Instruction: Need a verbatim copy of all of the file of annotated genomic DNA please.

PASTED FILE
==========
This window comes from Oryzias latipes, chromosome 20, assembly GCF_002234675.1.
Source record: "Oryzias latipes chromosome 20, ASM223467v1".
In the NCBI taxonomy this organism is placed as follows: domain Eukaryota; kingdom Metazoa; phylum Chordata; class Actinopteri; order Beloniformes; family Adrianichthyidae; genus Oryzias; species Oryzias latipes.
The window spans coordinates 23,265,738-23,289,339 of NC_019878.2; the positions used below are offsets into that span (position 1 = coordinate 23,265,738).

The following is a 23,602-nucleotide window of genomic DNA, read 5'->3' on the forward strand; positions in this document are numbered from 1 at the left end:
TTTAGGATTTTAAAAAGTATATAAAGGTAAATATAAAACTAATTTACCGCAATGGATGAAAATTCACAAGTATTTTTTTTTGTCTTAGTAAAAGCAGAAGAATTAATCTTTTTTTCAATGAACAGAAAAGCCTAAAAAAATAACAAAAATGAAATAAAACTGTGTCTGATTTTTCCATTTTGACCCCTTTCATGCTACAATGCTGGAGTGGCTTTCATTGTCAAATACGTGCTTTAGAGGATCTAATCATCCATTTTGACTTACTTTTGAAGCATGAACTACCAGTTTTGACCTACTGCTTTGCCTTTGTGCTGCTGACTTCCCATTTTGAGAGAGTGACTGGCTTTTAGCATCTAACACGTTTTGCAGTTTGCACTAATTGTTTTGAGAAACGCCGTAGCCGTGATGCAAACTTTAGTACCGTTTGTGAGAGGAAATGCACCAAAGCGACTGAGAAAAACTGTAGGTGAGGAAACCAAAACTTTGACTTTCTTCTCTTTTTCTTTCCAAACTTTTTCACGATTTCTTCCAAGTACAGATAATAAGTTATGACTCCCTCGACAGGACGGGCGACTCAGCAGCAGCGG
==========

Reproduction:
This window comes from Oryzias latipes, chromosome 20, assembly GCF_002234675.1.
Source record: "Oryzias latipes chromosome 20, ASM223467v1".
In the NCBI taxonomy this organism is placed as follows: domain Eukaryota; kingdom Metazoa; phylum Chordata; class Actinopteri; order Beloniformes; family Adrianichthyidae; genus Oryzias; species Oryzias latipes.
The window spans coordinates 23,265,738-23,289,339 of NC_019878.2; the positions used below are offsets into that span (position 1 = coordinate 23,265,738).

The following is a 23,602-nucleotide window of genomic DNA, read 5'->3' on the forward strand; positions in this document are numbered from 1 at the left end:
TTTAGGATTTTAAAAAGTATATAAAGGTAAATATAAAACTAATTTACCGCAATGGATGAAAATTCACAAGTATTTTTTTTTGTCTTAGTAAAAGCAGAAGAATTAATCTTTTTTTCAATGAACAGAAAAGCCTAAAAAAATAACAAAAATGAAATAAAACTGTGTCTGATTTTTCCATTTTGACCCCTTTCATGCTACAATGCTGGAGTGGCTTTCATTGTCAAATACGTGCTTTAGAGGATCTAATCATCCATTTTGACTTACTTTTGAAGCATGAACTACCAGTTTTGACCTACTGCTTTGCCTTTGTGCTGCTGACTTCCCATTTTGAGAGAGTGACTGGCTTTTAGCATCTAACACGTTTTGCAGTTTGCACTAATTGTTTTGAGAAACGCCGTAGCCGTGATGCAAACTTTAGTACCGTTTGTGAGAGGAAATGCACCAAAGCGACTGAGAAAAACTGTAGGTGAGGAAACCAAAACTTTGACTTTCTTCTCTTTTTCTTTCCAAACTTTTTCACGATTTCTTCCAAGTACAGATAATAAGTTATGACTCCCTCGACAGGACGGGCGACTCAGCAGCAGCGG